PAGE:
There has been a wave of interviewing going around in the uISV community, at least from my distorted perception of it. The recently relaunched MicroISV Show at Microsoft has an interview with Joel Spolsky, of Joel on Software fame. It is worth a listen and even more worth a read (transcript available, thank goodness), since you can probably process the information much faster when reading than while listening. I love oral communication as much as the next guy (in fact, probably more than the next guy, since I did forensics activities for about a decade) but for technically dense material its sub-optimal.
Separate from that interview, no less than three people have interviewed me in the last two weeks. I imagine it will be a couple more years before I get over being flabbergasted that people apparently think I have something valuable to say. One word of caution when you’re reading/watching any interviews: remember that everyone speaks on the basis of their own experience. Joel Spolsky, for example, runs a company with millions of dollars a year in sales, has multiple employees, transparently enjoys his situation, and is of the opinion that it is impossible for a uISV to succeed with less than two employees. I am a sole proprietor with thousands a year in sales (and not many thousands at that!), neither have nor particularly desire employees at this point in my life, transparently enjoy my own situation, and am of the opinion that you can be successful under almost any configuration for the appropriate definition of “successful”. Even if that definition of successful is “go to sleep on a mattress packed solid with dollar bills you’ve made”, I know a number of one-man shops who qualify.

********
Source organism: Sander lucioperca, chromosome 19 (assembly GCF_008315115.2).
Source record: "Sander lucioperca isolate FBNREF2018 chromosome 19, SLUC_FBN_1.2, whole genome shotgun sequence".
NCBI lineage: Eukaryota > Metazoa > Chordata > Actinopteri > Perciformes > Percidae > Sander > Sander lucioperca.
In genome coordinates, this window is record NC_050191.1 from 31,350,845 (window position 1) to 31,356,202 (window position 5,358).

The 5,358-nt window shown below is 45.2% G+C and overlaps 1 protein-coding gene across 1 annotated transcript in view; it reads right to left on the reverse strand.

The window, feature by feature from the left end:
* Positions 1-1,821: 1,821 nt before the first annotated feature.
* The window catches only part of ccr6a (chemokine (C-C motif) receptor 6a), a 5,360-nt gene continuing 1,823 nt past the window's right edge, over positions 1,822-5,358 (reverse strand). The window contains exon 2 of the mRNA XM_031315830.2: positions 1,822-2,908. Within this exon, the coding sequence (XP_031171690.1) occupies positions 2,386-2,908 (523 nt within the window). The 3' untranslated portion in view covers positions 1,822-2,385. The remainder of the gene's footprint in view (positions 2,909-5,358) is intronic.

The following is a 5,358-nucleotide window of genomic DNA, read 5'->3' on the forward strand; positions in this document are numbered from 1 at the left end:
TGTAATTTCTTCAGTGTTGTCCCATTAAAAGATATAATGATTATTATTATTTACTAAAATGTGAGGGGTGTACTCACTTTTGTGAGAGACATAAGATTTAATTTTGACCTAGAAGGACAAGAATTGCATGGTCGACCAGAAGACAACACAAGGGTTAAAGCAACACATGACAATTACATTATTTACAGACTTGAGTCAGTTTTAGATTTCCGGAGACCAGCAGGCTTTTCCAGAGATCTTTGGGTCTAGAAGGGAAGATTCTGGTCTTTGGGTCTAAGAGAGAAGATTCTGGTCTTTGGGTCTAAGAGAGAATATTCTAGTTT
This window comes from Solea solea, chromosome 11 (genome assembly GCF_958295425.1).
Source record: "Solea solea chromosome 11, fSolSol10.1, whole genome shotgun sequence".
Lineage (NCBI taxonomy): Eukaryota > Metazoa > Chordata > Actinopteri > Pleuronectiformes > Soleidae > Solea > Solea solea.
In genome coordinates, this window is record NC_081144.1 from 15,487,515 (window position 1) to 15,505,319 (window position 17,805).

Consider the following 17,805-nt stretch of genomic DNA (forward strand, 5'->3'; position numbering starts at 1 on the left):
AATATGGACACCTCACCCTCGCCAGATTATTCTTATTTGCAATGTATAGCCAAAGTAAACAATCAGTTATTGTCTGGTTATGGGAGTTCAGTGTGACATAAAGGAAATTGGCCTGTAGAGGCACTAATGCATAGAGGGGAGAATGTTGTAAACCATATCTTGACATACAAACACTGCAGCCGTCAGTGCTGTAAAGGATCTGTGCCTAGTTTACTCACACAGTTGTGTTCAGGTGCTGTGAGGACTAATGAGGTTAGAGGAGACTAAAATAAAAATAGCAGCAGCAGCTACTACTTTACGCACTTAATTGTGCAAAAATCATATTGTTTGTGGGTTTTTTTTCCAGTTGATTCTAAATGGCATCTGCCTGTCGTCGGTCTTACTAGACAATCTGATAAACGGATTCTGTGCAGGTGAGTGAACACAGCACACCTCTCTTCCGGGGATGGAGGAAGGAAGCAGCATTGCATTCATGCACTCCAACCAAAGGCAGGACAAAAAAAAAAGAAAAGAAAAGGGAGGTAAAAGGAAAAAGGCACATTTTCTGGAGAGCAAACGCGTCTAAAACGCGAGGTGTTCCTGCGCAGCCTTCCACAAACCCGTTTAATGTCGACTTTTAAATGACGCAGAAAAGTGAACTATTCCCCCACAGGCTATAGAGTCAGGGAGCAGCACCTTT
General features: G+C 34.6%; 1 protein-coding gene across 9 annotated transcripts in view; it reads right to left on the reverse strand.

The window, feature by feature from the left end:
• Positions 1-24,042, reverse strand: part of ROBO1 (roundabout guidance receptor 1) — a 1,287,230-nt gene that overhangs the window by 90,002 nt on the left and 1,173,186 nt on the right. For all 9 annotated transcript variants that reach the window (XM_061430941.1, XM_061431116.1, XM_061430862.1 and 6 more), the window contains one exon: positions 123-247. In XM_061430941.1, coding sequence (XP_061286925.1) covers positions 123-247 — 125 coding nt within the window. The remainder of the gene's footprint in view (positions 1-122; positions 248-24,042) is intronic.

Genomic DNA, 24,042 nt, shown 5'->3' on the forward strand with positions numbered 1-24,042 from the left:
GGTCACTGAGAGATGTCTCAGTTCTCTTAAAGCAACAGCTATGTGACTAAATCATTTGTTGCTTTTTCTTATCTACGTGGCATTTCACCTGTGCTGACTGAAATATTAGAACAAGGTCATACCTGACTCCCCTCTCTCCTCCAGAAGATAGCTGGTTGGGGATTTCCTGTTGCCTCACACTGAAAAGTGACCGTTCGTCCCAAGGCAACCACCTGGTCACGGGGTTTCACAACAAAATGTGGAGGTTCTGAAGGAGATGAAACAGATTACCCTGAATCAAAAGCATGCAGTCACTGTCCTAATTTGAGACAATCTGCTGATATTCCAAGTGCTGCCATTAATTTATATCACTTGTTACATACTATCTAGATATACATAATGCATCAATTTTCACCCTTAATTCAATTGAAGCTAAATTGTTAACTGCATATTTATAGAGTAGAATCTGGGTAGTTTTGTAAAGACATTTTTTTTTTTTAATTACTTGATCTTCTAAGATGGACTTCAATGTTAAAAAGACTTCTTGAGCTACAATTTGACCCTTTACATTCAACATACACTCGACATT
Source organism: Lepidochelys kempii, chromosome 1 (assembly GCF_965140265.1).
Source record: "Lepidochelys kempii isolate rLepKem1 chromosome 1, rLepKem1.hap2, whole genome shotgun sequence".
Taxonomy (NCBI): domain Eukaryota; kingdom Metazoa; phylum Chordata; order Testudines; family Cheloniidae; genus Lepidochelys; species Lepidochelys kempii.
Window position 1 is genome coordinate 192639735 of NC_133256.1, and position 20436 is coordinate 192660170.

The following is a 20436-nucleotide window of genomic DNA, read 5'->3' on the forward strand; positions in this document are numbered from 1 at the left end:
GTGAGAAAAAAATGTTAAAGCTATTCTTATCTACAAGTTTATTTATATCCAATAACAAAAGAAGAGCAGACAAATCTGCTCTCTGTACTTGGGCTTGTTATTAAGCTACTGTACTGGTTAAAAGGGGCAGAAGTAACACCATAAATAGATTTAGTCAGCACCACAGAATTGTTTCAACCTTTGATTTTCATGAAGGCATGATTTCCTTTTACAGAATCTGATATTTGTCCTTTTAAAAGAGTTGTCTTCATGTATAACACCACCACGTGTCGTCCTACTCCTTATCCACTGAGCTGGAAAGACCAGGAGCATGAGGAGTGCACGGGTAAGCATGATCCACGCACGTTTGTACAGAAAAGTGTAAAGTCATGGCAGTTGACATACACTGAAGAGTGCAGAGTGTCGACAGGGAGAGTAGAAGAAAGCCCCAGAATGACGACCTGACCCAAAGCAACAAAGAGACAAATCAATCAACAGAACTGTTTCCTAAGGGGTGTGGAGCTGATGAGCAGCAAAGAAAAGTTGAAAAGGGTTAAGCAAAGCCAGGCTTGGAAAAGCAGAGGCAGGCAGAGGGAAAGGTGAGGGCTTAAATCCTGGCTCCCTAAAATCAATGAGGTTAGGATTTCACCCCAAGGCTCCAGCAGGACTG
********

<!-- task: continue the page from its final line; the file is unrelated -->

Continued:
(Other things I diverge on: the reports of desktop applications being dead are greatly exaggerated, “80% of your business is non-code” vastly overestimates the importance of the code, and a few minor niggles.)
Similarly, you should keep in mind when reading any interviews with me that I have more experience being a paperboy than being an entrepeneur, and that I was a total failure as a paperboy.
Anyhow, the first interview to go up was here. The interviewer was very interested in my experiences in Japan, so if the prospect of working in IT in Japan interests you and you’d like to see one take on it, you may find those answers interesting. If you are a regular reader of this blog, or have read the about page, the bits about my uISV will probably not contain much new information for you.
The other two interviews were more focused on my uISV experience and thoughts on the field in general. These interviews are not publicly accessible yet. When they are I will update this post with links to them.